What’s Next for the Play-to-Earn Gaming Business? Last year was a great year for the play-to-earn gaming sector, which works hand-in-hand with the crypto world, but as the games improve and create more options for players, what’s next for the industry? There are a variety of chances and challenges for builders and gamers, whether it’s expanding the gaming experience or opening new doors for non-crypto native players to enter the market.
Alex Paley, co-founder of Solana-based blockchain game firm Faraway, told TechCrunch, “The idea is to transfer the Web 2.0 conventional gaming masses to web3.” “The only way to do this is to eliminate as many artificial barriers as possible.” According to a DappRadar and Blockchain Game Alliance research from Q1 2022, the blockchain gaming business expanded 2,000 percent in the previous year. According to the research, $2.5 billion was invested in the blockchain gaming area last quarter, compared to $4 billion raised for the sector in whole in 2021, indicating a considerable increase in money streaming into this space.
While the web3 gaming industry is known for its play-to-earn models, a number of crypto gaming companies are now giving free-to-play options for new players who wish to try before committing entirely. The free games business was large about ten years ago, during the height of mobile gaming’s free-to-play period. There were a plethora of methods for non-gamers (and seasoned gamers) to pick up their phones, download an app, and play within minutes, ranging from Angry Birds to Candy Crush.
According to a research by Business of Apps, Candy Crush has been around for ten years and has made billions of dollars in overall income and over $1 billion in revenue in 2020 alone. “The beauty of free-to-play was that it substantially increased the audience of individuals who could experience your game,” Paley explained. “It’s equally vital to accomplish that with web3.”
Some crypto games are now contemplating the free-to-play model as a method to attract new players to the typically closed crypto gaming sector, which is known for its play-to-earn strategy. “We anticipate a bright future for web3 gaming,” Phil Sanderson, managing director and co-founder of Griffin Gaming, told TechCrunch. “In many respects, I see the entrance of blockchain into gaming as disruptive as free-to-play gaming was too mobile.” However, non-crypto-native audiences will benefit from more accessible games with easier onboarding, and the fun component will ultimately drive their success, according to Sanderson.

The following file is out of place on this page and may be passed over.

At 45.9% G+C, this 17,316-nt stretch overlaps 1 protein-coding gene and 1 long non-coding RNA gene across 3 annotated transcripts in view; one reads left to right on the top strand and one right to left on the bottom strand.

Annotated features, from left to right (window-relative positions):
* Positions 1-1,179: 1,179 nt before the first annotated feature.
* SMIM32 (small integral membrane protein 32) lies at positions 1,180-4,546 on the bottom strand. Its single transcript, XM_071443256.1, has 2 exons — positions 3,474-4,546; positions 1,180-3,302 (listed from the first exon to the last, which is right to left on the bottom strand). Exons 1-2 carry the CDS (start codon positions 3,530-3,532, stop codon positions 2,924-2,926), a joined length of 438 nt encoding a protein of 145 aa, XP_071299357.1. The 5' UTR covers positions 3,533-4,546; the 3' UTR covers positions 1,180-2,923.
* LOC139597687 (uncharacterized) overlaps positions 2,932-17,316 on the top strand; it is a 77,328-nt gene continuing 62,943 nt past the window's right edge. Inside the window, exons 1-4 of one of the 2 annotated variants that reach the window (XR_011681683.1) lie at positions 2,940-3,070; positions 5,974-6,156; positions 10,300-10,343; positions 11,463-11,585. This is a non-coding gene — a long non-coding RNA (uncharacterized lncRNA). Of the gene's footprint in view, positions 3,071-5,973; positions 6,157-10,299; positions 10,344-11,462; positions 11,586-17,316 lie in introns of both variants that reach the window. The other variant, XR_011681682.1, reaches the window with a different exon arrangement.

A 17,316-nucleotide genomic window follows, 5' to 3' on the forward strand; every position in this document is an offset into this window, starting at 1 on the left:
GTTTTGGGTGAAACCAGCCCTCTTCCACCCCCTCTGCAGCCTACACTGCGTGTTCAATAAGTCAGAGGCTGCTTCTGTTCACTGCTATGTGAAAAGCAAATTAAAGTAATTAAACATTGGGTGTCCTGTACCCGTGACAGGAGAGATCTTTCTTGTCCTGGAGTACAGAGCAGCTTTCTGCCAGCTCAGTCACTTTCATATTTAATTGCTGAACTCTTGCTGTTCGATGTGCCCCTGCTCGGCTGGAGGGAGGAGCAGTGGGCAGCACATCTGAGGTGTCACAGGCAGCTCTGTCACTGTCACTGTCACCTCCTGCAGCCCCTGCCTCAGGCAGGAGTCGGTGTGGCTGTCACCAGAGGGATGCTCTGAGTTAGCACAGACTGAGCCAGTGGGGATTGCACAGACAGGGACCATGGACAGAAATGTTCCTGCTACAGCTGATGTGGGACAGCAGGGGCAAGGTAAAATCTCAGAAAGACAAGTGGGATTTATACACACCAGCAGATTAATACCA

Last month, Axie Infinity released the Origin version of the game, which allows players to check it out for free and acquire up to three Axies (free characters). “I think having free initial Axies is a significant moment for NFTs,” Jeff “Jiho” Zirlin, Axie Infinity co-founder, previously told TechCrunch. “People may fall in love with the IP and world and test it out and see whether it’s for them before making major economic commitments.” These blockchain-based games must first establish to players that their games are enjoyable, then find out a method to get them to work and contribute to the economy by playing the game, according to Paley.
Apart from the financial incentives that crypto play-to-earn games give, the most crucial thing is to create something engaging. “Our number one objective is to make sure we’re making a pleasant product,” Star Atlas creator Michael Wagner stated. “It makes no difference how generous the financial incentives are. Our main goal is to provide a fun, high-quality experience that will draw people in. Of course, there are financial incentives, but that’s simply an added bonus to the game.”